Notes on using the Java Flight Recorder (JFR)

Russell Bateman
February 2017
last update:

I'm showing this to profile Apache NiFi remotely, which is fairly complicated, but should provide a more than thorough exposition of Java Mission Control (JMC) and the Java Flight Recorder (JFR). I decided on this sloppy, step-by-step format with comments as I see fit.

Disclaimer: JMC and JFR are not exactly free software. You cannot use them without a contract with Oracle in a commercial, production environment. However, you are free to use them episodically for debugging purposes. (I am not a lawyer and take no responsibility for this interpretation. You cannot hold me responsible for how you use these tools.)

Here are the steps I followed with comments:

  1. Install Java Mission Control and the Java Flight Recorder. This is easy: just download any version of Sun (Oracle) Java beginning sometime shortly after Java 1.7 was released. I'm using Java 1.8.0-112. I have it installed on my local, development host and on my test server (in production, we usually run OpenJDK).
  2. JMC is a GUI console, written in Java (obviously), by which you can view the results of running the JFR. JMC is available on the path ${JAVA_HOME}/bin/jmc.
  3. "Installing" the JFR is merely a matter of launching the Java application you wish to profile using some options.
    One of the options is duration of profiling and another a filename. I supply these options, but I don't make use of them since I control the JFR from JMC and don't care about them. I've left them in by superstition only and have never experimented with taking them out.
  4. The JFR options are order-depdendent, so if you get them out of order on the java command line, which is a problem when running NiFi (until this bug was fixed).
  5. NiFi start-up note: For a while, I got mileage out of changing the value of the third component of java.arg.N in ${NIFI_ROOT_}/conf/bootstrap.conf where these options must be supplied. However, this ultimately bit me and I had to modify nifi-bootstrap/src/main/java/org/apache/nifi/bootstrap/ to make any numeric option order respected. This bug was fixed in NiFi 1.1.2 and 0.7.2, I think.
  6. Because we're going to run remotely, there are additional options for the JVM command line, some order-dependent again, that must be added (to NiFi's bootstrap.conf), to get off-box communication. Note that is my remote server's IP address, 9098 is a port number I chose arbitrarily that does not conflict with anything else going on on my server and that I will need to know in JMC.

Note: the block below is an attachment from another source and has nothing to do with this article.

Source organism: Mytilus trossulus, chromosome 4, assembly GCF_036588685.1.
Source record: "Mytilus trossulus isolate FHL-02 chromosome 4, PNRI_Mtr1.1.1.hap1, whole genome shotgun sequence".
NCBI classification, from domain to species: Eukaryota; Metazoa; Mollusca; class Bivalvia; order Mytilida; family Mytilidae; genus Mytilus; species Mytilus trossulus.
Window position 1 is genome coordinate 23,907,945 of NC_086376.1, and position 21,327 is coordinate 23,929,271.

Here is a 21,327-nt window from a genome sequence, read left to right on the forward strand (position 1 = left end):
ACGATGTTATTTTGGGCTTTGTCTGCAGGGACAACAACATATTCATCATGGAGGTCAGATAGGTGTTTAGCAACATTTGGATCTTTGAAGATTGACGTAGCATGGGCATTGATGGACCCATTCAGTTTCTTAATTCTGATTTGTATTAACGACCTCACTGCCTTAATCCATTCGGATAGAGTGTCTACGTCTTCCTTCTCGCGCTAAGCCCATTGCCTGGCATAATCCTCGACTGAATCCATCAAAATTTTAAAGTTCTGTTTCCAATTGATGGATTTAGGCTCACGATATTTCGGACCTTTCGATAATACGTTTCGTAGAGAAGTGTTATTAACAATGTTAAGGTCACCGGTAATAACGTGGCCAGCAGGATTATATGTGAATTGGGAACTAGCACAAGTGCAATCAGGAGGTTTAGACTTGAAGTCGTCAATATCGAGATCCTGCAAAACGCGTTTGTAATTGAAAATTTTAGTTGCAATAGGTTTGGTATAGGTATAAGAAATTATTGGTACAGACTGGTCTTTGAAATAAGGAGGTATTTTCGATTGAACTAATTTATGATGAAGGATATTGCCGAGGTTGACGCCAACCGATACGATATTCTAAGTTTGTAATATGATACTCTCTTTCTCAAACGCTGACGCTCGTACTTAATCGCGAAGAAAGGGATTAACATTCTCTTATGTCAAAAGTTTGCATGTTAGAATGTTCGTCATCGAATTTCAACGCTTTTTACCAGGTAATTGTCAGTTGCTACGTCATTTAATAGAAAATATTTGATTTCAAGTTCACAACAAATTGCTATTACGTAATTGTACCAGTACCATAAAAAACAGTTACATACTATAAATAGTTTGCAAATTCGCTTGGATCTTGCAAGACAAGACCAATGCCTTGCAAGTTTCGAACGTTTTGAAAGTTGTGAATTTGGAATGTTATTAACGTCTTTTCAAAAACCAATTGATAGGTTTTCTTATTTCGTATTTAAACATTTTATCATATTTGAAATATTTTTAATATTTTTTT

7. Next, I launched NiFi on my remote server and engaged the flow I wanted to profile.
  8. Then, I turned to my local, development host where I launched jmc.
    ~ $ ${JAVA_HOME}/bin/jmc &
    ~ $ ^Z
    ~ $ bg
    ~ $ disown
    ~ $ ^D
    Note that when JMC launches, it's already configured all the running JVM instances on your local host. For our exercise here, we're ignoring those since we're only interested in the remote, NiFi server.
  9. Configure a new entry under the JVM Browser tab by right-clicking in a clear area and choosing New Connection. Fill out the dialog:
    1. Host:
    2. Port: 9098
    3. (I never found that it made any difference whether I filled in User: or Password:.)
    4. Click the Test connection button (and pray). If this fails, you need to keep reviewing the details here ensuring that your java command-line options are correct. Usually Java won't start if you've misspelled anything, but if port numbers, IP addresses, etc. are wrong, the JVM probably won't say anything.
  10. Once connected in JMC, expand the black triangle next to your new connection to see something like:
          MBean Server
        ▶ Flight Recorder
  11. Expand the black triangle next to Flight Recorder. You should see "No Recordings". Right-click this and choose Start Flight Recording.
  12. Fill out the dialog with a Name: and a Recording time: (1 min is the default). You can also add a Description:. There are more options by clicking Next a couple of times. Finally, click Finish to launch the recording. Note: here's where your own mojo comes into play. I am not going to discuss the brains of profiling—only how to set up, launch and use the profiler.
  13. Once the profile recording time has expired, you should see something brilliant and beautiful like:

  14. Down the left margin are icons that lead you to various close-ups. (Click the image above to get it full size.) There are also tabs across the bottom on each information page that this illustration has cut off.

I hope this is helpful. I find Java Mission Control and the Java Flight Recorder to be nicely executed and very useful. Its authors are to be congratulated. The price, for developer use, is just right too.